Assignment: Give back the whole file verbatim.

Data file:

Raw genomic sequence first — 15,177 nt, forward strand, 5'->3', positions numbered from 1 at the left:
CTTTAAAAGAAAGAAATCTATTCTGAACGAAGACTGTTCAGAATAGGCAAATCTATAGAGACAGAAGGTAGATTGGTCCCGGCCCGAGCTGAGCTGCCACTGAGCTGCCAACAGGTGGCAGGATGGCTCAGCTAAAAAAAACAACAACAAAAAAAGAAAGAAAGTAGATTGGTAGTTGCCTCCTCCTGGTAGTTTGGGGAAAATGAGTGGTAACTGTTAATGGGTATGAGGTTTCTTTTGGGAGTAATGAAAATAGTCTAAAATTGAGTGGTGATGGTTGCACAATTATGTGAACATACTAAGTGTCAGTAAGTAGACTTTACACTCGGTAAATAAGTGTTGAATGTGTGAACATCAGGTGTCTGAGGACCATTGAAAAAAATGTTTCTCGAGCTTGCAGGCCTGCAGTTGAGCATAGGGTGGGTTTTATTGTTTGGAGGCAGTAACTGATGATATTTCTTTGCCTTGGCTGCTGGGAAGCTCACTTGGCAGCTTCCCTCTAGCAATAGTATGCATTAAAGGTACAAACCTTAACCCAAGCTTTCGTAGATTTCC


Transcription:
Raw genomic sequence first — 15,177 nt, forward strand, 5'->3', positions numbered from 1 at the left:
CTTTAAAAGAAAGAAATCTATTCTGAACGAAGACTGTTCAGAATAGGCAAATCTATAGAGACAGAAGGTAGATTGGTCCCGGCCCGAGCTGAGCTGCCACTGAGCTGCCAACAGGTGGCAGGATGGCTCAGCTAAAAAAAACAACAACAAAAAAAGAAAGAAAGTAGATTGGTAGTTGCCTCCTCCTGGTAGTTTGGGGAAAATGAGTGGTAACTGTTAATGGGTATGAGGTTTCTTTTGGGAGTAATGAAAATAGTCTAAAATTGAGTGGTGATGGTTGCACAATTATGTGAACATACTAAGTGTCAGTAAGTAGACTTTACACTCGGTAAATAAGTGTTGAATGTGTGAACATCAGGTGTCTGAGGACCATTGAAAAAAATGTTTCTCGAGCTTGCAGGCCTGCAGTTGAGCATAGGGTGGGTTTTATTGTTTGGAGGCAGTAACTGATGATATTTCTTTGCCTTGGCTGCTGGGAAGCTCACTTGGCAGCTTCCCTCTAGCAATAGTATGCATTAAAGGTACAAACCTTAACCCAAGCTTTCGTAGATTTCC